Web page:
Error parsing XSLT file: \xslt\FacebookOpenGraph.xslt Research reveals 88% of vans are overloaded and unsafe for UK roads
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Research reveals 88% of vans are overloaded and unsafe for UK roads

Date: 07 June 2016   |   Author: Debbie Wood

Research recently published from the Driver and Vehicle Standards Agency has revealed that almost nine in 10 vans weighed in 2015 were overloaded, making them unsafe and potentially illegal for UK roads.

A total of 2381 vans were tested for the research and Venson Automotive Solutions is urging businesses to tighten up checks and educate staff about the health and safety implications to vehicle loading.

According to data from the Society of Motoring Manufacturers released in April, around a quarter of vans currently on sale in the UK are available with advanced collision warning systems, some now feature autonomous emergency braking systems too. Despite the introduction of this new safety tech, though, the society is warning that overloaded vans still pose a risk to its driver and other road users, adding vital metres to braking distances and affecting handling.

Mike Hawes, SMMT chief executive, said, "Manufacturers are investing significant amounts in new safety technology, but this can only do part of the job. We continue to urge operators and owners to comply with the law to keep themselves and others safe, avoid the risk of fines and keep the threat of further legislation at bay."

Venson Automotive Solutions is also encouraging businesses to take into consideration how their vehicles are used, including the working environment and the payload of the goods and equipment they are carrying prior to any conversion.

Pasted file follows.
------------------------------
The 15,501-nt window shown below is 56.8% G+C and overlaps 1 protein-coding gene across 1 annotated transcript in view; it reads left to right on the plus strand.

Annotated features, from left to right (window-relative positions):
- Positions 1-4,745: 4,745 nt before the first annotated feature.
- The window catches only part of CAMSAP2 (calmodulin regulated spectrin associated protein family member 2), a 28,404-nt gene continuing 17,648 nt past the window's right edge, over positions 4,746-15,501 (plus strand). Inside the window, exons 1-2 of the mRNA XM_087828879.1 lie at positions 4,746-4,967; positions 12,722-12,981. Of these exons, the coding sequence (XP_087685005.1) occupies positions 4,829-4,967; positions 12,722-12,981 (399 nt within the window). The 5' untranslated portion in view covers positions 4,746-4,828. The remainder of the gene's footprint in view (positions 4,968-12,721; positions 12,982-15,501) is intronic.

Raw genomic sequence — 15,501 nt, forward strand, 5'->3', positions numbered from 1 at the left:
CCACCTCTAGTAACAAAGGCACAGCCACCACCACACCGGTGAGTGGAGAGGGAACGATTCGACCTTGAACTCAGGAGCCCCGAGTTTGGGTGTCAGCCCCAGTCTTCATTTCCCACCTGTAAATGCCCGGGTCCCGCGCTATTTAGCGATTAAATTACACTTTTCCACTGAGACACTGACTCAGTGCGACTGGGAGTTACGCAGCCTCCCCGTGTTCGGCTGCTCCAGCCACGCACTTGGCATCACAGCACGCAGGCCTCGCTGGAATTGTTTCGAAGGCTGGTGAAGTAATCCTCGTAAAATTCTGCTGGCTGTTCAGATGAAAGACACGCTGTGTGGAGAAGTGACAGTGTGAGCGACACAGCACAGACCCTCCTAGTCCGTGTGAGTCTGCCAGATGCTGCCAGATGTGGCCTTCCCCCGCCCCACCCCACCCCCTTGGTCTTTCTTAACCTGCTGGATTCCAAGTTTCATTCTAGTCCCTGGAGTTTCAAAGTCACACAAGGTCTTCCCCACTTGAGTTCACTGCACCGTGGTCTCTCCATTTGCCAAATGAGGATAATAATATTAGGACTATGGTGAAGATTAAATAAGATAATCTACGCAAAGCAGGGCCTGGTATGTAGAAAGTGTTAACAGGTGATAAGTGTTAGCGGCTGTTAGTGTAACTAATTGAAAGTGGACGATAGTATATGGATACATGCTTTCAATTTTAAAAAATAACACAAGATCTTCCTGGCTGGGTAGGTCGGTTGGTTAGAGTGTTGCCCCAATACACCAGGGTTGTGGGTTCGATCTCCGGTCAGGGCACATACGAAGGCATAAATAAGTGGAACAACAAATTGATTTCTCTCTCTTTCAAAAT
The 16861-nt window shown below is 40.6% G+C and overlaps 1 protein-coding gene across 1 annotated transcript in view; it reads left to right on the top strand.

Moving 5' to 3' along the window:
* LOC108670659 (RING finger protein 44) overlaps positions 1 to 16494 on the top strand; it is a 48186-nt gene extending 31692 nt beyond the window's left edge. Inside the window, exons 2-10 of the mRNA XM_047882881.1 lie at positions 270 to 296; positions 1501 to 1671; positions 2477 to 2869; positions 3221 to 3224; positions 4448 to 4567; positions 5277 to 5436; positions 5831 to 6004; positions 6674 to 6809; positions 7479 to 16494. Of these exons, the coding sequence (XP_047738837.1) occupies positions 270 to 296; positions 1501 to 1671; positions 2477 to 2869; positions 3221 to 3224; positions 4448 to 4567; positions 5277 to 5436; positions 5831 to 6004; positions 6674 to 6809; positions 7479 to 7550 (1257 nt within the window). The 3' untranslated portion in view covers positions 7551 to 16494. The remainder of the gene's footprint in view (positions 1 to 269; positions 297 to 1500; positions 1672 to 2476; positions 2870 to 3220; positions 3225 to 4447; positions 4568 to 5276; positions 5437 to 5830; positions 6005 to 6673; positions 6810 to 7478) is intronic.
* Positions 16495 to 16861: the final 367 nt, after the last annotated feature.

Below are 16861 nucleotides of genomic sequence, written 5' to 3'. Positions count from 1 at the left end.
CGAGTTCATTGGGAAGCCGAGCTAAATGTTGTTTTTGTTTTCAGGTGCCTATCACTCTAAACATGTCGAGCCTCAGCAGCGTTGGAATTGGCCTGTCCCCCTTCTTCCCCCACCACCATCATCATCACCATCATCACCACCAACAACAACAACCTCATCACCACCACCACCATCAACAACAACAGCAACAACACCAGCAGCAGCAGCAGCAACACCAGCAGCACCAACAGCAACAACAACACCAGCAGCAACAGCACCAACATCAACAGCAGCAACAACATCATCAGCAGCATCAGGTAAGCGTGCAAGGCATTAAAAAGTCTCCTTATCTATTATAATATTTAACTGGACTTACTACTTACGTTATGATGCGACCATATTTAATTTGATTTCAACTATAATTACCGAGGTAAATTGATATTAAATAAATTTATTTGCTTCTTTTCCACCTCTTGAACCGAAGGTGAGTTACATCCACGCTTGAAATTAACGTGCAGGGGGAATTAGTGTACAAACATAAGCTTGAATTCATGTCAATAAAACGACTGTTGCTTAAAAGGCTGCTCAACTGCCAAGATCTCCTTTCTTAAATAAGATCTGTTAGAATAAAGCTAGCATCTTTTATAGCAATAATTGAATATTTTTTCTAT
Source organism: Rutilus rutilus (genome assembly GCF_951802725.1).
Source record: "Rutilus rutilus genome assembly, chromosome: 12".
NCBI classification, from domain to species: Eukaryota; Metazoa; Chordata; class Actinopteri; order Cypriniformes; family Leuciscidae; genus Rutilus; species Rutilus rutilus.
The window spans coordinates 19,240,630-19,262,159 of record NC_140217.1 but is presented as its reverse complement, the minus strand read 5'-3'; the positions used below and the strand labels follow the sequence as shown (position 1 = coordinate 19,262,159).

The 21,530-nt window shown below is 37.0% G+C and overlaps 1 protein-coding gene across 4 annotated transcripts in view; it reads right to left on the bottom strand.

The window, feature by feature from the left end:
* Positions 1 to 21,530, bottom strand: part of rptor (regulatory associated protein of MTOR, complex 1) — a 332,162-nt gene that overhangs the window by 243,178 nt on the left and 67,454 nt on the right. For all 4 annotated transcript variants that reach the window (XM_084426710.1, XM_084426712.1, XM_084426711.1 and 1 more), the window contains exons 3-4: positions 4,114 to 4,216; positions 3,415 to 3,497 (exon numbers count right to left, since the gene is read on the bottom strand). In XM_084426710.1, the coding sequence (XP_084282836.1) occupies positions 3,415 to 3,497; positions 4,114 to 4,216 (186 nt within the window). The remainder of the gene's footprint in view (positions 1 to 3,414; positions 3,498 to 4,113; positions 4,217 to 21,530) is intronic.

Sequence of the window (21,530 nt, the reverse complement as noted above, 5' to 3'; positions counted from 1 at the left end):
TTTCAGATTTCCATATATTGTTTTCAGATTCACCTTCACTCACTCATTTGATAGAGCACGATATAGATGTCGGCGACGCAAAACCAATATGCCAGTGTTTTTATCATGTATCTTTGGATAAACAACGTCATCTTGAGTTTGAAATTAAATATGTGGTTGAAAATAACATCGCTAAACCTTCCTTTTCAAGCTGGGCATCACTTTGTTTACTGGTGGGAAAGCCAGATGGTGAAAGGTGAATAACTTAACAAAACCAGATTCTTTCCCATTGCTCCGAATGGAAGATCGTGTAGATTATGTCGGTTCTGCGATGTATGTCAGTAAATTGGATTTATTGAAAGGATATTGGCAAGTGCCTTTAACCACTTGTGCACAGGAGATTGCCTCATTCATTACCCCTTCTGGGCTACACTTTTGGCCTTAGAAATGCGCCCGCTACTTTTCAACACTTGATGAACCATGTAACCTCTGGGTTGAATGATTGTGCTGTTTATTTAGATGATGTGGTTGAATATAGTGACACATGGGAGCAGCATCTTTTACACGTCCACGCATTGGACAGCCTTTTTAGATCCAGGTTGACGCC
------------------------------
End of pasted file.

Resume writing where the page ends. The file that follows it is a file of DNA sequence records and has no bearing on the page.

"When it comes to equipping vehicles, it's essential to keep in mind the payload quoted by the manufacturer," explains operations director, Gil Kelly at Venson Automotive Solutions. "Too many businesses cut corners when it comes to equipping their vehicles, or don't recognise the impact an inferior product could have on vehicle or driver safety. The worst offenders include overloaded vehicles, poorly secured equipment and a lack of pedestrian warning systems."

Kelly believes that getting the vehicle specification correct at the outset can save businesses time and money but more importantly improve staff safety. Below are the firms top safety tips for van loading

  • Know the weight and weight limits of your vehicle. Maximum permitted axle weight and Gross Vehicle Weight can be found in your driver handbook or sometimes on a plate located by the bulkhead or by the driver or passenger door.
  • Be careful not to mix up the Gross Vehicle Weight with the Gross Train Weight. The GVW is the maximum permitted weight of the vehicle (plus any load it is carrying), while the GTW is the maximum permitted weight of the vehicle plus any trailer being towed (plus any load being carried in the vehicle and trailer)
  • Ensure the load is distributed evenly. After any drop-offs, re-check the distribution of the remaining load and that it is secured safely - heavy items on the bottom, lighter items on the top.   
  • Ensure the GVW is checked before setting out using your own weight pads or use a public weigh-bridge. Alternatively consider having your vehicle fitted with on-board weighing systems.
  • Never automatically trust declared weights, invoices or delivery notes given to you by customers. Remember that you and your employer hold the responsibility for not overloading, not the customer.
  • Loads should be secured to make sure they do not slide around during transport. In vehicle storage solutions may help.
  • Carry out health & safety assessment for loading and unloading the vehicle, both internal items and external items such as ladders, materials etc.
  • Consider alternative storage solutions. What was once carried on the roof/side of vehicle is now not necessarily required.